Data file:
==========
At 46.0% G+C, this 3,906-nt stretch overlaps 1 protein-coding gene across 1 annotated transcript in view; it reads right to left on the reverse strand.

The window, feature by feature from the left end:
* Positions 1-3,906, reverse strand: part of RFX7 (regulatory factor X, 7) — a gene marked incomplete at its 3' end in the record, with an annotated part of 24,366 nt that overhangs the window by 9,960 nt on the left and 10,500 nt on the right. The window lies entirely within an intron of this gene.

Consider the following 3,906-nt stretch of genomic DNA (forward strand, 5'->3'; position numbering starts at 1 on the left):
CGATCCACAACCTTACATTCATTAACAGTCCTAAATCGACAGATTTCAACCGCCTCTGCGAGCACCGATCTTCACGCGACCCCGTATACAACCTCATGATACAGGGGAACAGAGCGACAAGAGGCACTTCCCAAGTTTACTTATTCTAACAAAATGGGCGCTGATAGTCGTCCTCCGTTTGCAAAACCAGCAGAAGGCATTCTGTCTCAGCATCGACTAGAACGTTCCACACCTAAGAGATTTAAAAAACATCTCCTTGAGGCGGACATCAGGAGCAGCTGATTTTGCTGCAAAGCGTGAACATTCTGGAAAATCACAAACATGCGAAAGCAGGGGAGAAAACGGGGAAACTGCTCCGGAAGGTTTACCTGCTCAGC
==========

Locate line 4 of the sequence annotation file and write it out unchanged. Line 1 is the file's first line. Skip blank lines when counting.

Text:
Consider the following 3,906-nt stretch of genomic DNA (forward strand, 5'->3'; position numbering starts at 1 on the left):